KING BLUE STILTON........

Recipes and techniques for soft cheese.

cheese mats

Postby jenny_haddow » Wed Apr 05, 2006 1:53 pm

Rik,

Once my cheeses are out of the moulds do they have to continue standing on a cheese mat throughout maturation?

Jen
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Postby Rik vonTrense » Wed Apr 05, 2006 5:58 pm

Well I do Jen because I actually use ex jellied eel bowls that the bulk eels come in and I use them upside down. You will get some condensation so it is better not to get the cheese ends wet.

But after you take them out as long as you can invert them daily without touching them then that's okay not to have them on a mat......

I buy mine by the metre and cut it to sizes that I need.

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Postby jenny_haddow » Wed Apr 05, 2006 6:36 pm

Thanks Rik, that sounds logical.

Cheers

Jen
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Postby jenny_haddow » Fri Apr 07, 2006 10:06 pm

Hi Rik

Cheeses looking good and smelling beautiful. This is going to be an exercise in patience I can see that.

Ref the doner thread, I have a vertical rotisserie that is virtually identical to the machine advertised on the link posted. It cooks the best chicken and boned and rolled joints. It would cook donor meat, no probs. I paid �30 odd quid for it, and I am trying to remember where I bought it. Its made by a company called Hometek, and comes with a variety of spikes and holders for cooking different meat. May be worth a look.

Cheers

Jen
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Postby Rik vonTrense » Sat Apr 08, 2006 5:25 am

Cheers Jen will have a search......we have a George Foreman rotisserie which does all sorts of things but it is a horizontal one.

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Postby jenny_haddow » Mon Apr 10, 2006 9:36 am

The neufchatel is great. I added cream to it but no herbs etc. the old man doesn't like stuff that's 'mucked about', but I will do this again when we entertain, and do some variations. It has a lot of possibilities.

I've got my two stiltons in the garage, both looking good and beginning to change colour a little.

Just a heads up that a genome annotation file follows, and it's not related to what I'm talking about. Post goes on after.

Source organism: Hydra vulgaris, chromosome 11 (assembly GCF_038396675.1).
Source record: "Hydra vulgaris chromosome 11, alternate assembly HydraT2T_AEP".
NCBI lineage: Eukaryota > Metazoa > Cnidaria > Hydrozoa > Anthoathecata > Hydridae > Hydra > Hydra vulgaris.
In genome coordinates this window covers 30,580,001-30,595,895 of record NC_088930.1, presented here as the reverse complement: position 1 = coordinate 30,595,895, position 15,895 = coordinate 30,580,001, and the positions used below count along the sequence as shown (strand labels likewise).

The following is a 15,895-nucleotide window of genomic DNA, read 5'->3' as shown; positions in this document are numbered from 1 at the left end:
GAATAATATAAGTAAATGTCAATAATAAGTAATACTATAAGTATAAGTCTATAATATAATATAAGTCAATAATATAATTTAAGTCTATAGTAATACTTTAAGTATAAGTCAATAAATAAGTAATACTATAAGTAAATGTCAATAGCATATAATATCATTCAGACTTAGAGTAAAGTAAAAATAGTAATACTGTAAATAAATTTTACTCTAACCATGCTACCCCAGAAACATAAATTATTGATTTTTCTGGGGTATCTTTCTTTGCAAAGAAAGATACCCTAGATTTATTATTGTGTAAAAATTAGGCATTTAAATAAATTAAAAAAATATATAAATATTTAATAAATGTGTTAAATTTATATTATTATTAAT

Cheers

Jen
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Postby Rik vonTrense » Mon Apr 17, 2006 7:53 pm

Well your cheese should be showing signs of blueing if the culture you used from your blue cheese was active.

Before I packed up cheesemaking I was experimenting and there is a nice shape you can have your cheeses in and this saves you buying extra moulds and draining mats etc etc.

In the household goods side of Tesco there are some "Plastic white collanders" the price is �1.97.

These are half round but with slits down the sides instead of holes for drainage and they also stand up by themselves having a bottom rim. They have a handle and grip the opposite side

If you fill these with your cut curds and stand them aside to let them drain you will find they hold the curds of a two gallon make just right and when they have drained for a couple of hours take another collander and invert the cheese into this......after a couple of inverts you will find you have a nice shaped cheese which is like a flying saucer with steaks down the sides. after about four days they can be safely removed from the collanders and they will keep their shape but you still turn them every day
and they will soon develop mold on the outside and as soon as they do you can needle them right through.

For needling I cut the ends off of knitting needles about six inches long
and superglued these an inch apart in a small 4" piece of 1x1 with a handle like a fork and I use this for piercing the cheeses as you can do four holes at a time.

I have half a dozen of these collanders and even for about �12 it works out a lot cheaper than moulds and draining mats.



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Postby jenny_haddow » Tue Apr 18, 2006 8:50 am

Hi Rik,

Yes indeed, my cheeses have turned glorious shades of blue and seem to be forming a Stilton-like crust. On my cheese log I've earmarked the first week in May to pierce them, but given their current development I wonder if I should do it now? Thanks for the collander tip, that's a good idea, what do you use as a follower?